DoD acquisition updating guidance on contract types, industry communication

Jason Miller talks to Claire Grady on Federal Drive with Tom Temin

The Defense Department’s acquisition arm is updating guidance on handling a wide variety of contracts and how it communicates with industry about them.

DoD Director of Defense Procurement and Acquisition Policy Claire Grady told Federal News Radio that she hopes to have two guidebooks — one on contract types and one on source selection — out by the end of March.

“One of the things we’re working on is trying to provide job tools and job aids to help people be more aware of and more comfortable with using different contract types, looking at what the circumstances are and tailoring accordingly,” Grady said during the Acquisition Excellence 2016 conference hosted by the American Council for Technology and Industry Advisory Council.

Grady also said it’s important to communicate clearly with industry what the government is looking for in a contract.

“If you tell people what it is you want and how much it’s worth it to you — and when I say worth it to you, it’s the end user it’s worth it to, not the contracting officer, not the program manager — it sure helps industry figure out how and where they want to invest in terms of their proposal to respond to that requirement,” Grady said. “Wouldn’t it be nice if we didn’t make people guess what was really important to us, or how important it was to us?”

An emphasis on risk

The contract type guidebook could be called “shelf-ware, phone-a-friend or reference material” for the person who’s structuring the contract, Grady said.

The way the guidebook will do this is by presenting different contract types and each type’s respective elements, “to make sure that when … a contracting officer in concert with the program manager is making a decision on a contract type, that they really are making an informed decision that has considered all the variables.”

The update is not a checklist, but a guide for helping to choose one type of contract over another. The goal, Grady said, is to elaborate on the thought process behind selecting the right type of contract, but with “a real emphasis on risk.”

“So how does risk manifest itself in the business deal and what is the right contract type to align with that,” Grady said. “Taking it one step further, we’re also looking at the incentives structures associated with contracts to make sure that we’re truly recognizing the risk and appropriately sharing it between government and industry.”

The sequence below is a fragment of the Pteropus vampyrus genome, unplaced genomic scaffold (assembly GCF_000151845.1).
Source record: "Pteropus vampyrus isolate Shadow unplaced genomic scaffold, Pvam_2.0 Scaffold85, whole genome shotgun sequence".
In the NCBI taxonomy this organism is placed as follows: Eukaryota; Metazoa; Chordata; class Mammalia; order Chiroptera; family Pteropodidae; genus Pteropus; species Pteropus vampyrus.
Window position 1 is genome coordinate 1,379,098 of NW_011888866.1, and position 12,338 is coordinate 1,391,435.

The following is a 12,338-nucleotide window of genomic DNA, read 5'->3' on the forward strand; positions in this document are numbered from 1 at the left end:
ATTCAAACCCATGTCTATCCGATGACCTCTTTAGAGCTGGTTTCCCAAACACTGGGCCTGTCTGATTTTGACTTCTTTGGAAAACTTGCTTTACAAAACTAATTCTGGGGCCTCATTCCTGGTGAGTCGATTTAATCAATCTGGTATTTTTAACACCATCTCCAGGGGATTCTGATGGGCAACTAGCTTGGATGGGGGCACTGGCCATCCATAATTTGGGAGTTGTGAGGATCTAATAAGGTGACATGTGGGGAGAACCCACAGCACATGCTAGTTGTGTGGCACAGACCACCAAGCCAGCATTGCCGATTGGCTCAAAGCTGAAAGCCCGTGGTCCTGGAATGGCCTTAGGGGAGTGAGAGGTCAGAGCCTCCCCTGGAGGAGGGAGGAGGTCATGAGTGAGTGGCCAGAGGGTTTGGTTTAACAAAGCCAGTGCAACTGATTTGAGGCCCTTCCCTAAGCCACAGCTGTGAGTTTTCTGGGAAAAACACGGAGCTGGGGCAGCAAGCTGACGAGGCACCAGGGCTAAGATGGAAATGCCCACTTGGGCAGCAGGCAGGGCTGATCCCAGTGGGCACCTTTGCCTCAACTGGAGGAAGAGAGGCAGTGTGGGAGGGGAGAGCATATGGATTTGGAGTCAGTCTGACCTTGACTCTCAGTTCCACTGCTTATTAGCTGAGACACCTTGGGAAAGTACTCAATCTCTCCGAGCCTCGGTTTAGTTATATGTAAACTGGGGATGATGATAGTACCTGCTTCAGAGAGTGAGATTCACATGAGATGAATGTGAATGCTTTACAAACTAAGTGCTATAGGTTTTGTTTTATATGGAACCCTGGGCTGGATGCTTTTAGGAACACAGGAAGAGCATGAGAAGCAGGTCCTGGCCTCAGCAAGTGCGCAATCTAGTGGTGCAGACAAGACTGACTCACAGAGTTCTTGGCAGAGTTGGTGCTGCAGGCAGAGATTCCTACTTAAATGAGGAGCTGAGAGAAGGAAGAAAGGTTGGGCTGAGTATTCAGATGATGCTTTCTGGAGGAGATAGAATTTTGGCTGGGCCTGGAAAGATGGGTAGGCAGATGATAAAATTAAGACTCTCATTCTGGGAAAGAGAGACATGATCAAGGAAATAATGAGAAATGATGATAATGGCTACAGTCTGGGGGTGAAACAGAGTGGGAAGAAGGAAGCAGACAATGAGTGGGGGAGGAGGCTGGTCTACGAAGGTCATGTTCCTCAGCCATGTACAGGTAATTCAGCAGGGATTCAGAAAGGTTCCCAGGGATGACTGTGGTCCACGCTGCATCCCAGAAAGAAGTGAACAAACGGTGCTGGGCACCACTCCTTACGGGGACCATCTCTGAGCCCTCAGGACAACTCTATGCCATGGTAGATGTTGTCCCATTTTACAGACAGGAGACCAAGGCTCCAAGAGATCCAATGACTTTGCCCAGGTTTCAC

The guide can prompt consideration of how much risk is already in a target cost, how much risk may materialize and what is a fair profit for industry if that risk does appear.

“Using that thought process the structure almost writes itself,” Grady said. “But you have to understand the risk, how that risk might manifest and percentage of that risk industry really can influence, and factor that into what the profitability should be if it does manifest itself.”

Grady said this summer a pricing training symposium is being hosted with the Office of Cost Assessment and Program Evaluation, where participants will be walked through the guidebook.

“The guidebook is capturing the philosophy that we’ve been espousing for the last few years, it’s just giving people an actual reference guide to reinforce what we’ve been telling and teaching people in the classes,” Grady said. “We want to use continuous learning opportunities to better equip them to execute those responsibilities. We want a workforce that continues to enhance and develop over the course of their career.”

Clear communication, total team approach

The source selection guidebook emphasizes a “total team approach to engagement in the source selection process,” Grady said.

The goal is to make sure Defense is getting out its requirements and “clearly communicating those to industry,” so that companies know what are the priorities as well as what it will take to win a contract.

Grady said there’s also an “emphasis on communicating up front what truly is important to us from a value perspective, and in cases where it makes sense, quantifying that and communicating that up front in terms of how we will adjust the valuated price to account for that enhanced performance that’s desirable from an end-user perspective.”

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